NTU/NSC Center of Excellence for Research in Computer Systems, and
Institute of Information Science, Academia Sinica
台灣大學 電腦系統技術研發重點中心 暨
This seminar series aims to bring together researchers and students working on programming languages and systems to present results in their fields. It hopes to provide a stimulating environment to further facilitate the exchange of ideas and experiences among the participants.
The seminar will be held at 台北市 南港區 中央研究院 資訊科學研究所
107 會議室 on March 5 (Friday), 1999.
Direction to the seminar location is available at http://www.sinica.edu.tw/as/map/index_c.html
Students are especially welcomed to attend this seminar series. There is no registration fee and lunches will be provided. To help plan the event, however, please send a plain text e-mail to firstname.lastname@example.org with your name and current affiliation if you plan to attend.
Further information about this event, including abstracts of the talks, is available from WWW at http://www.iis.sinica.edu.tw/~trc/plas1999.html
Model-checking often faces the problem of reducing large exponential sizes of state-space representations. Several reduction techniques such as bisimulation equivalence, partial-order semantics, and symmetry-based reduction have been proposed, but existing verification tools do not completely allow a user flexibility in manipulating state-spaces. We propose a new user-friendly verification environment where a user has full control on what techniques to apply and in what sequences to apply them. We have implemented the environment in a tool called "State-Graph Manipulators" (SGM). SGM packages verification techniques into efficient, reusable, modular "manipulators", that act on high-level state-space representations called "state-graphs". Without being a verification expert, a user can still use the graphical interface of SGM to manipulate state-graphs for better verification efficiency. Thus, SGM tries to bridge the gap between profound verification theory and practical use of verification. Further, we are also proposing three new state-space reduction techniques, namely Read-Write Analysis, Bypass Internal Transitions, and Sibling Transition Multiplicity Reduction. They are implemented into SGM and experiments have been conducted to show their usefulness.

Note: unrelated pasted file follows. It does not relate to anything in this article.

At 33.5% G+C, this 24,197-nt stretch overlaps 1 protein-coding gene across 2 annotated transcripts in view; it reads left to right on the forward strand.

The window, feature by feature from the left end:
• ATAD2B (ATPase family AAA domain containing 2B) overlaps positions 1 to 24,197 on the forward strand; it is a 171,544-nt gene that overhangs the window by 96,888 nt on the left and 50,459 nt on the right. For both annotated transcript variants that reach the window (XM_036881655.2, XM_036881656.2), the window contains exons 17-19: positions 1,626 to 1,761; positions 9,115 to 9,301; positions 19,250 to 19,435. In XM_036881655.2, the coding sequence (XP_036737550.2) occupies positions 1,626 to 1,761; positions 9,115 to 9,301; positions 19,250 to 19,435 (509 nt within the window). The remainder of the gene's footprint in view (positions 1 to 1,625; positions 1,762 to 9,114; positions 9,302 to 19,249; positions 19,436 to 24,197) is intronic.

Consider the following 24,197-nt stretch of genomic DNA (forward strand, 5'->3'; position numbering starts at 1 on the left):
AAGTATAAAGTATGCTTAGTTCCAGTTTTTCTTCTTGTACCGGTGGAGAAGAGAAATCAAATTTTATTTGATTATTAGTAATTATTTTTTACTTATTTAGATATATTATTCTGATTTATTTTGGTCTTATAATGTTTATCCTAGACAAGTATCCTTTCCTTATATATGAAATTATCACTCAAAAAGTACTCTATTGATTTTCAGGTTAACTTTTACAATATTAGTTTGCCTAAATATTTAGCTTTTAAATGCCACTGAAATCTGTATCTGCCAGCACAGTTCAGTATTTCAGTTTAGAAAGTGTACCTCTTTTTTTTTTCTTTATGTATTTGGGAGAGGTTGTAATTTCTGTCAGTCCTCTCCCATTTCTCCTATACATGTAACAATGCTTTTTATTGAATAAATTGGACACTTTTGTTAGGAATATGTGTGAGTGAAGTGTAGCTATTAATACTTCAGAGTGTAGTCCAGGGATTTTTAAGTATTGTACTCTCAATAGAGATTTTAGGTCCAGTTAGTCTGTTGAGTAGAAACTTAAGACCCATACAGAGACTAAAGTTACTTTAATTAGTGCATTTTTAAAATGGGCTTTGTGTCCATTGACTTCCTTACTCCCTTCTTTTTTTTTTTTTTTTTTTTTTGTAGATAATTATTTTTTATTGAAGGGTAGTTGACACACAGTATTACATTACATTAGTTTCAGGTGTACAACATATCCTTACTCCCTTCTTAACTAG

Some related tool information:
SGM is currently in its v1.2 release and is available for free download at http://www.iis.sinica.edu.tw/~eric/sgm/. SGM v1.2 has been licensed for free education/research use by over 110 people from around 20 countries in the world. SGM is also listed in the Virtual Library of Formal Methods and Tools along with internationally famous tools like SMV, Uppaal, Kronos, Hytech, etc.
陳日昌 義守大學 資訊工程學系 (Jichang Tan, I-Shou University)
Hand-on experience is essential in learning programming languages. The process can be
more useful if testing is also available to
evaluate the levels of understanding. However, this is not supported in ordinary programming environments. In this talk, we show how such need can be integrated in a system called InterRISC. For learning low-level programming languages like assembly and C, InterRISC is designed to be more user-friendly and learning-centric. For example, syntax errors are prevented by the graphic user interface and the process is guided by examples and high-level specifications. Based on our two-year experience, this approach can effectively help self-learning and reduce substantial manpower in result evaluation. Besides the demonstration, we shall also discuss the possible pitfalls and applications in using a system like this one. (If interested, please find the latest versions of InterRISC at http://taurus.csie.isu.edu.tw/asm.)
黃世昆 中央研究院 資訊科學研究所 (Shih-Kun Huang, Academia Sinica)
Current trends of network attacks are focusing on exploitation of computer system vulnerabilities, including TCP/IP specification and implemtation defects, exceptions on software fault, and inconsideration of system administration.
The fault of buffer overflow is the primary source of software system vulnerability. In many situations, when a system is vulnerable to the overflow attack, exploits and security threat will be made possible by injecting malicious code into the system. Type inconsistency between inter-module invocations will give rise to instability of software systems. It can also be exploited to generate potential security flaws.
In my talk, I will introduce techniques to explore type system problems during program linkage and how to apply theorem prover for inspecting language design flaws. They can be used to analyze Web system security and static checking for run-time errors.